A miracle is a little bit different than a healing. A miracle is a slightly higher order than a healing. We see that in the list that's given in 1 Corinthians 12:28: 'God appointed these in the church, first apostles, second prophets, third teachers, after that miracles, and then gifts of healings'. So miracles comes before gifts of healings, and there's a reason for that. A healing can be a gradual thing. You could get healed tonight and not know for a month or two, because the condition doesn't flare up, only periodically. Or you could wake up in the morning, as some people have from this meeting, and realize: 'Actually, I've been healed'. A healing can be imperceptible, where usually a miracle is instantaneous, in a moment, and it's obvious. You can only heal something that's there, by the way. So a broken leg, your leg is there and it's broken, and it gets healed - but a miracle can actually bring something to be created that isn't there, something out of nothing in an instant.

If anybody gets healed this week... it's nothing to do with us - it's God...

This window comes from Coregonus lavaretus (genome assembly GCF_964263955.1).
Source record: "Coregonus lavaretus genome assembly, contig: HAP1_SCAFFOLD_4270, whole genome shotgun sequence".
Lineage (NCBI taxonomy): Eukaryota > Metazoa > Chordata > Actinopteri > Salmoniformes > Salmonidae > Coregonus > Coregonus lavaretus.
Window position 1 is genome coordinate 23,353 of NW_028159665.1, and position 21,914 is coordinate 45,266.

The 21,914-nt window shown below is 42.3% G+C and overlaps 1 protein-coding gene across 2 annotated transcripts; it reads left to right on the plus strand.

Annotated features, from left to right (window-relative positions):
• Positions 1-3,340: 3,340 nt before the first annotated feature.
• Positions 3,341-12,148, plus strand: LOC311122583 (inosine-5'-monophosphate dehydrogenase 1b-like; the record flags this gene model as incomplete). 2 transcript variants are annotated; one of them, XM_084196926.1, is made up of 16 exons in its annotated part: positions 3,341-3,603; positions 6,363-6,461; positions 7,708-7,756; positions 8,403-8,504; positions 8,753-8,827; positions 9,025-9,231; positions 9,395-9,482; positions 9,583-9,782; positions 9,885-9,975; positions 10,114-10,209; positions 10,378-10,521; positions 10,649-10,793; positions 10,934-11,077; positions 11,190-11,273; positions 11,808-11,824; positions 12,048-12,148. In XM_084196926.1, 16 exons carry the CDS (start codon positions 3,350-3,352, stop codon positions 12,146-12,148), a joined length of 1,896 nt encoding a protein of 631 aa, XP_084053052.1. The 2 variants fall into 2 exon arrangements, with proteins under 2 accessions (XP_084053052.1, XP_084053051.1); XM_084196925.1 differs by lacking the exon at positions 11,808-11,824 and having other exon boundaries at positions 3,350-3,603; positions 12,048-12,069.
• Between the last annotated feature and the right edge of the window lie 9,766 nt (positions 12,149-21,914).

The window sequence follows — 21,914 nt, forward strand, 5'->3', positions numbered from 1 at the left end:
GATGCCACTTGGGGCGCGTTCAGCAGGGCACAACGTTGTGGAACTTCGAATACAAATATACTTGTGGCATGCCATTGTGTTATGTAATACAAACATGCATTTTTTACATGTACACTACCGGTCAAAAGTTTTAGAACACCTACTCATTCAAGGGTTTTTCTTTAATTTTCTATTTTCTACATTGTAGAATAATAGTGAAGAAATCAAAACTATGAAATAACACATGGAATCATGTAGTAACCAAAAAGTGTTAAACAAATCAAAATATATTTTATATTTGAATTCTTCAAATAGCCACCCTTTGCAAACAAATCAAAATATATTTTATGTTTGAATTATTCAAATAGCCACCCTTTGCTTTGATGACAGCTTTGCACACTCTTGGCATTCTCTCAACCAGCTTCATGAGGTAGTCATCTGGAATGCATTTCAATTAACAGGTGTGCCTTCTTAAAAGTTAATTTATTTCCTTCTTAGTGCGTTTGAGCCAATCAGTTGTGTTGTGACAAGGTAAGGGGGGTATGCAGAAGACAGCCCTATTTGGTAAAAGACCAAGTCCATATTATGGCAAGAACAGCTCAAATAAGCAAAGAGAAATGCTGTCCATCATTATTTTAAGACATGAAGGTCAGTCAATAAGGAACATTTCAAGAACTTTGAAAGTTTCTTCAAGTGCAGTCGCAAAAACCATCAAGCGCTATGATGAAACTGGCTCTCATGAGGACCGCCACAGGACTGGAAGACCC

Let me show you how this happens. Turn with me to Galatians chapter 3 verse 2: 'This only I want to learn from you: Did you receive the Spirit by the works of the law, or by the hearing of faith?'. Now listen to that phrase, 'the hearing of faith'. 'Are you so foolish? Having begun in the Spirit, are you now being made perfect by the flesh? Have you suffered so many things in vain - if indeed it was in vain? Therefore He who supplies the Spirit to you and works miracles among you, does He do it by the works of the law, or by the hearing of faith?'. Now this is what's going on: these Christians were born again by the Holy Spirit - the way you get born again - but they're trying to live the Christian life by their own steam, which is the way most evangelicals live. Paul is coming and pleading with them, because they're starting to live a life of works and legalism and law under Judaism. The men are getting circumcised. They're obeying the food laws and cleanliness laws and so on. Paul is saying: 'Look, you received this salvation by the Spirit, how can you be made perfect by the flesh? It starts with the Spirit, and it continues with the Spirit'. Then he says this very interesting thing: 'Those miracles that are going on among you, how do they happen? By the works of the law, or by the hearing of faith?'. Now just please note: these Galatians were embracing a different gospel for a start. There was legalism, there was even immorality among them, OK? Yet the miraculous was there. That's staggering to me. Because we, in Northern Ireland in particular and in evangelical circles, have this idea that we've got to have all our ducks in a row, and all our I's dotted and all our T's crossed doctrinally and procedurally if we want God to move. That's not the way it worked in the Bible. Here's a case in point: they were experiencing not just healings, but miracles, and things were not all right. Now that's not a reason to have things not right, but I'm just pointing out that it was by the hearing of faith that the miraculous happened. Even faith the size of a mustard seed can move mountains. Now it's not for us, as I said, to judge how much faith a person has in their heart - that's between them and God, so we shouldn't be going around accusing people of not having faith. But nevertheless, Scripture is absolutely clear that it's the hearing of faith. When Jesus, that day as He walked to the pool of Bethesda, heard the Father say: 'There's a man in there 38 years, and I want to heal him today', He went. That was the hearing of faith, He went and He healed him.